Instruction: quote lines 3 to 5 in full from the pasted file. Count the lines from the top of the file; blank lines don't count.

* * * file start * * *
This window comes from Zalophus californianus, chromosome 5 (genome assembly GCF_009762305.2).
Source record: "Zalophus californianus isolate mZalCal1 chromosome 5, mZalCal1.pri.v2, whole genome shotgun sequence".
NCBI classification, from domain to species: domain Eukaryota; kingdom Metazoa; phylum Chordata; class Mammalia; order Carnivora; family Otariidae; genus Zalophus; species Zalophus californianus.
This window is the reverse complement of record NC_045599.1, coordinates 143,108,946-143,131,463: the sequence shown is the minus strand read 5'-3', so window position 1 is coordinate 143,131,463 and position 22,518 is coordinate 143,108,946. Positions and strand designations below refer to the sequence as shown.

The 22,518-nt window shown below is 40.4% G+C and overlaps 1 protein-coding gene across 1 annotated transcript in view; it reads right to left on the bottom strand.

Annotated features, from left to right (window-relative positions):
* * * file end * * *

NCBI classification, from domain to species: domain Eukaryota; kingdom Metazoa; phylum Chordata; class Mammalia; order Carnivora; family Otariidae; genus Zalophus; species Zalophus californianus.
This window is the reverse complement of record NC_045599.1, coordinates 143,108,946-143,131,463: the sequence shown is the minus strand read 5'-3', so window position 1 is coordinate 143,131,463 and position 22,518 is coordinate 143,108,946. Positions and strand designations below refer to the sequence as shown.

The 22,518-nt window shown below is 40.4% G+C and overlaps 1 protein-coding gene across 1 annotated transcript in view; it reads right to left on the bottom strand.